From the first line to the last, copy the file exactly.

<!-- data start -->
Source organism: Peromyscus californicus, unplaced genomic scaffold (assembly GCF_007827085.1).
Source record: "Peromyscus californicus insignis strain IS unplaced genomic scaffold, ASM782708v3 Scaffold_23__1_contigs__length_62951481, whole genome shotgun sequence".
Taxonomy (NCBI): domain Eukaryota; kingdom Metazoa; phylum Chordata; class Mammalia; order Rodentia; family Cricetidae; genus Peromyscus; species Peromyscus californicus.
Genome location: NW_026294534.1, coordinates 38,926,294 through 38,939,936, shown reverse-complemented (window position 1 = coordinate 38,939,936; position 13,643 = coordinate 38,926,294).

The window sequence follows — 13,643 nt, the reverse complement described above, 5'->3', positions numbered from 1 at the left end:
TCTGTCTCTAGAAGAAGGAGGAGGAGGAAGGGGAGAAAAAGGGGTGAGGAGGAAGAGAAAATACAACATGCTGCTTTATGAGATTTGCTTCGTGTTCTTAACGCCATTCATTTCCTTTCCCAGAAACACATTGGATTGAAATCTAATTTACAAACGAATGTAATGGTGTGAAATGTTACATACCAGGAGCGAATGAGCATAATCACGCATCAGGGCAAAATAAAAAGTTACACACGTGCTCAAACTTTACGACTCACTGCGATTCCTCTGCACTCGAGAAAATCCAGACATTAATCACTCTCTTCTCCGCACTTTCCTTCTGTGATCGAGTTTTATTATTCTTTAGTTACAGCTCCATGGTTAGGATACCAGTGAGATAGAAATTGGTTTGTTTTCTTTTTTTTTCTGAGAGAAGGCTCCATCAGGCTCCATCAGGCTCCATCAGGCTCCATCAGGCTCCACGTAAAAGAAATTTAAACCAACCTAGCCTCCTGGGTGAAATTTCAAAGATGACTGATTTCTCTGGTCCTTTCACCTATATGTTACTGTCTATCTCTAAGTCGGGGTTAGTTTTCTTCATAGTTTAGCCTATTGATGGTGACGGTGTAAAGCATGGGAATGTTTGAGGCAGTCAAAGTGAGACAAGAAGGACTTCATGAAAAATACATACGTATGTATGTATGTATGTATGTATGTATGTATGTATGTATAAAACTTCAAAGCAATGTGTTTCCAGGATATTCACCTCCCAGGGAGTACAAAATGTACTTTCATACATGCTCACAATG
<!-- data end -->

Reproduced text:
Source organism: Peromyscus californicus, unplaced genomic scaffold (assembly GCF_007827085.1).
Source record: "Peromyscus californicus insignis strain IS unplaced genomic scaffold, ASM782708v3 Scaffold_23__1_contigs__length_62951481, whole genome shotgun sequence".
Taxonomy (NCBI): domain Eukaryota; kingdom Metazoa; phylum Chordata; class Mammalia; order Rodentia; family Cricetidae; genus Peromyscus; species Peromyscus californicus.
Genome location: NW_026294534.1, coordinates 38,926,294 through 38,939,936, shown reverse-complemented (window position 1 = coordinate 38,939,936; position 13,643 = coordinate 38,926,294).

The window sequence follows — 13,643 nt, the reverse complement described above, 5'->3', positions numbered from 1 at the left end:
TCTGTCTCTAGAAGAAGGAGGAGGAGGAAGGGGAGAAAAAGGGGTGAGGAGGAAGAGAAAATACAACATGCTGCTTTATGAGATTTGCTTCGTGTTCTTAACGCCATTCATTTCCTTTCCCAGAAACACATTGGATTGAAATCTAATTTACAAACGAATGTAATGGTGTGAAATGTTACATACCAGGAGCGAATGAGCATAATCACGCATCAGGGCAAAATAAAAAGTTACACACGTGCTCAAACTTTACGACTCACTGCGATTCCTCTGCACTCGAGAAAATCCAGACATTAATCACTCTCTTCTCCGCACTTTCCTTCTGTGATCGAGTTTTATTATTCTTTAGTTACAGCTCCATGGTTAGGATACCAGTGAGATAGAAATTGGTTTGTTTTCTTTTTTTTTCTGAGAGAAGGCTCCATCAGGCTCCATCAGGCTCCATCAGGCTCCATCAGGCTCCACGTAAAAGAAATTTAAACCAACCTAGCCTCCTGGGTGAAATTTCAAAGATGACTGATTTCTCTGGTCCTTTCACCTATATGTTACTGTCTATCTCTAAGTCGGGGTTAGTTTTCTTCATAGTTTAGCCTATTGATGGTGACGGTGTAAAGCATGGGAATGTTTGAGGCAGTCAAAGTGAGACAAGAAGGACTTCATGAAAAATACATACGTATGTATGTATGTATGTATGTATGTATGTATGTATGTATAAAACTTCAAAGCAATGTGTTTCCAGGATATTCACCTCCCAGGGAGTACAAAATGTACTTTCATACATGCTCACAATG